First off, I just want to commend Michael Fleming for kicking off his Variety article concerning the below with "Got Milk?". Goddamn, he’s good.
If you’ve been following the career of Bryan Singer, you’ll know that the comic book adapting filmmaker has long been circling The Mayor of Castro Street, a project based on Randy Shilts biography of the openly gay San Francisco Supervisor Harvey Milk, who was assassinated in 1978, along with then Mayor George Moscone, by ousted supervisor Dan White. For many years, it seemed as though Castro Street was merely a bargaining chip Singer used in between superhero movies (he also flirted with Confessions of a Dangerous Mind for a time until that actually got made), but now it sounds like Warner Independent and Participant Productions is ready to get the film up and going… as soon as Singer finishes Valkyrie for Tom Cruise and United Artists.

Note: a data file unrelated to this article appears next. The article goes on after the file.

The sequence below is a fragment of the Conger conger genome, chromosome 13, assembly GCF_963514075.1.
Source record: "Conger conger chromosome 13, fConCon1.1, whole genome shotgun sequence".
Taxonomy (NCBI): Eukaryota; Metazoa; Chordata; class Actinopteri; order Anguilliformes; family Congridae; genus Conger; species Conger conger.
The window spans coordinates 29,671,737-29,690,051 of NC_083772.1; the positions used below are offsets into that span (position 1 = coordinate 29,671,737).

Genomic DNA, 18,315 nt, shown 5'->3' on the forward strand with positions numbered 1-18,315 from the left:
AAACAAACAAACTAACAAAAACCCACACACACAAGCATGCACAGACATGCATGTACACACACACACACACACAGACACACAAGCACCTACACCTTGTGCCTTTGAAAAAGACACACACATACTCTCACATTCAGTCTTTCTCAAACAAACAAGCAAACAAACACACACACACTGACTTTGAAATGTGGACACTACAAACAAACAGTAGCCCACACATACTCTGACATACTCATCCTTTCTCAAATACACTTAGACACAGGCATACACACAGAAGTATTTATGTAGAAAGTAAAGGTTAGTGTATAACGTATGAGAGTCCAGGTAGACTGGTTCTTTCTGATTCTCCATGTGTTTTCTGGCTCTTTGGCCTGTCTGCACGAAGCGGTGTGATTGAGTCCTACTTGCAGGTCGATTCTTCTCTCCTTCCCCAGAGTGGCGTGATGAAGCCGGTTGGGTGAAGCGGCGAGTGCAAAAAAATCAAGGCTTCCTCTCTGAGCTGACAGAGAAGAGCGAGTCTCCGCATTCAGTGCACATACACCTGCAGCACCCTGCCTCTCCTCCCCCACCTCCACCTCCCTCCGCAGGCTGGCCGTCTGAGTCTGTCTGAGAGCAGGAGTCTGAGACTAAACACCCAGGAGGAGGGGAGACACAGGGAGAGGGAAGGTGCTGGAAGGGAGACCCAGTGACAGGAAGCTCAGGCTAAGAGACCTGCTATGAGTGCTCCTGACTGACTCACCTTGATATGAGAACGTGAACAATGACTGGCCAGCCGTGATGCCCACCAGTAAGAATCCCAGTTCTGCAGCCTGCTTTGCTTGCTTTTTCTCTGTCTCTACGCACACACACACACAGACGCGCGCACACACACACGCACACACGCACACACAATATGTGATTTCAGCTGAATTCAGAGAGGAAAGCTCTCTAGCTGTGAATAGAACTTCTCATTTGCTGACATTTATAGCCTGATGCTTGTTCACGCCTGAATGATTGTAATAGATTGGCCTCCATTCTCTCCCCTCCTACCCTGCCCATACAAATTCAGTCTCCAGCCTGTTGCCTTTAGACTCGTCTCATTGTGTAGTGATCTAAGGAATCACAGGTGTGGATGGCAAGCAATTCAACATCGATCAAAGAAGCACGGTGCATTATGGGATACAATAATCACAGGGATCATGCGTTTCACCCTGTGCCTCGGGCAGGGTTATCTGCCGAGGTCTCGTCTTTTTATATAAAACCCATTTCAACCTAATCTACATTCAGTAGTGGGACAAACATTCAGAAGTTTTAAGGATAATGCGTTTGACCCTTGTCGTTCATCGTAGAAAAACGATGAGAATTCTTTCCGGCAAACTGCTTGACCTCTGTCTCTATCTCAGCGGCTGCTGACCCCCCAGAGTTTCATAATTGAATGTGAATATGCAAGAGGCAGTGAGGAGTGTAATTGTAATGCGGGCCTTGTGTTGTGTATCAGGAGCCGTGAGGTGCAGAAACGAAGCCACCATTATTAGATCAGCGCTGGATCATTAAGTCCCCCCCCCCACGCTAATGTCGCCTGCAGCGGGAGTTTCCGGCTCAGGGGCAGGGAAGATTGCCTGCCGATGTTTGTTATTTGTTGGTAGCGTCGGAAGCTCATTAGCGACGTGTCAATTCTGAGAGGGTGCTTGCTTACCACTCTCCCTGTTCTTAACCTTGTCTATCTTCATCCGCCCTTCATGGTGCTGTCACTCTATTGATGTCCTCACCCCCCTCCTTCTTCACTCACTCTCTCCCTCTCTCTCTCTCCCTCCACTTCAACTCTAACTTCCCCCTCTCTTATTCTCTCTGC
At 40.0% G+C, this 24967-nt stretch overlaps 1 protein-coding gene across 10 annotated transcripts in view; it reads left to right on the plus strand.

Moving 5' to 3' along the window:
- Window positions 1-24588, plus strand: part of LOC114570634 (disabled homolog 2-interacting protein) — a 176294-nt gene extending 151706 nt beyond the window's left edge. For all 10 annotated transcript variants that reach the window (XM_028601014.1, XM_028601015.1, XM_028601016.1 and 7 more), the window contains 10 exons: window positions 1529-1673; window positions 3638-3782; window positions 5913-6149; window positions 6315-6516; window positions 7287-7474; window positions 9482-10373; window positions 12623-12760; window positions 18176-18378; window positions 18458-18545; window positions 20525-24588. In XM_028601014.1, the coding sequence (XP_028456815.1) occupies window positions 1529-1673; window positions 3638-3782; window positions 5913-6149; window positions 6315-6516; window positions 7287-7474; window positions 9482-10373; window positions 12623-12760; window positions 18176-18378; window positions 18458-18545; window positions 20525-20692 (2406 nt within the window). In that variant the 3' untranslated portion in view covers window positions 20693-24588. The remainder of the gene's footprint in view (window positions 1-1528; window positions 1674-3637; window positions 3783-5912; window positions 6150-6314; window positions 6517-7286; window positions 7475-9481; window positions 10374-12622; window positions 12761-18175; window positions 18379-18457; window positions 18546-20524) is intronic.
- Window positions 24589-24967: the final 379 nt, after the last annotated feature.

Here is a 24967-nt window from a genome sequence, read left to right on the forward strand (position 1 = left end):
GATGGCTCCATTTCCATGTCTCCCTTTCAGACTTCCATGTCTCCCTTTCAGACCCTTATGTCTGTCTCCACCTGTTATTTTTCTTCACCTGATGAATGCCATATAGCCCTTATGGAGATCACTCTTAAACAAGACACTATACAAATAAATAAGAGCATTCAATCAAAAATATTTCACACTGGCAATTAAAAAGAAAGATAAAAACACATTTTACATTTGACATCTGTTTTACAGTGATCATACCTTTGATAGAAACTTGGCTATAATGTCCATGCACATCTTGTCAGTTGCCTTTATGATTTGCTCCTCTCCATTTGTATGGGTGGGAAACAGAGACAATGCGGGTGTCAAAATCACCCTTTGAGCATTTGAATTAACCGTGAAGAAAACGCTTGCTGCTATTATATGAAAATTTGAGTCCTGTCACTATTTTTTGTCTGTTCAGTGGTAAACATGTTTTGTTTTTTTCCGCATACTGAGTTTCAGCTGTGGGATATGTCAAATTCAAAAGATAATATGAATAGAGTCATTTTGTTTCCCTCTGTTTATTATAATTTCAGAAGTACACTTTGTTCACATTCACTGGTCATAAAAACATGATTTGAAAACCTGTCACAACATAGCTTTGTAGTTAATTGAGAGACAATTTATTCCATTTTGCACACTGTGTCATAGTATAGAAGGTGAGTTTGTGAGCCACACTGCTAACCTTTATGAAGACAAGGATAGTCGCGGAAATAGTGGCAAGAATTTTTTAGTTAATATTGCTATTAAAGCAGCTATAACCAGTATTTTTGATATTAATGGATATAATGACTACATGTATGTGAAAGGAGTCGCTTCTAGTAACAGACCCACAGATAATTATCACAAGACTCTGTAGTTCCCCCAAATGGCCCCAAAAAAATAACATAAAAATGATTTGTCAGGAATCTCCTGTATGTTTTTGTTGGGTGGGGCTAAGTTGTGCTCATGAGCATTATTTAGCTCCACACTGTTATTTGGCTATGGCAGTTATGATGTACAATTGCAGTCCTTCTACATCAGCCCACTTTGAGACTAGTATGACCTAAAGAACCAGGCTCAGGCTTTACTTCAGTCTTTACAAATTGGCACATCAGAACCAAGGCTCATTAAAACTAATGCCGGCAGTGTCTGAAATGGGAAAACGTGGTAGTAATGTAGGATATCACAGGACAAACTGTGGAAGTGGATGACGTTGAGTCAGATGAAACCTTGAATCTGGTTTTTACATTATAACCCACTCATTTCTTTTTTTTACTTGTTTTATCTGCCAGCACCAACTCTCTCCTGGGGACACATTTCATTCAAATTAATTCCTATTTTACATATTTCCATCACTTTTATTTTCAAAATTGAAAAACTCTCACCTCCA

Singer may want to get a move on, because Gus Van Sant just jumped into the Harvey Milk contest – or "back into" since he was attached to Castro Street years ago – with an untitled screenplay from Dustin Lance Black, and, near as I can tell, he doesn’t have a Tom Cruise movie to make once he’s done editing his latest picture, Paranoid Park (which, by the way, sounds fairly promising). Though the Van Sant/Black project isn’t set up at a production company yet, it shouldn’t take more than a few months or so to get deals in place (i.e. provided the script is good and Van Sant isn’t looking to cast huge names). This could be disastrous for Singer and Castro Street, especially if Van Sant nails his take on the material; it’s unlikely that there’s a market for two Milk biopics.
It is, however, possible that Van Sant might make another massively uncommercial homage to Bela Tarr, which would ease Singer’s anxiety considerably. Van Sant hasn’t played the studio game since Finding Forrester, and he’s become a much more interesting director as a result; meanwhile, Singer is guaranteed to deliver an exceedingly straightforward take on Milk. So this might not be a Capote/Infamous scenario as Variety suggests; these two projects could coexist. As a fan of both filmmakers, I certainly hope so.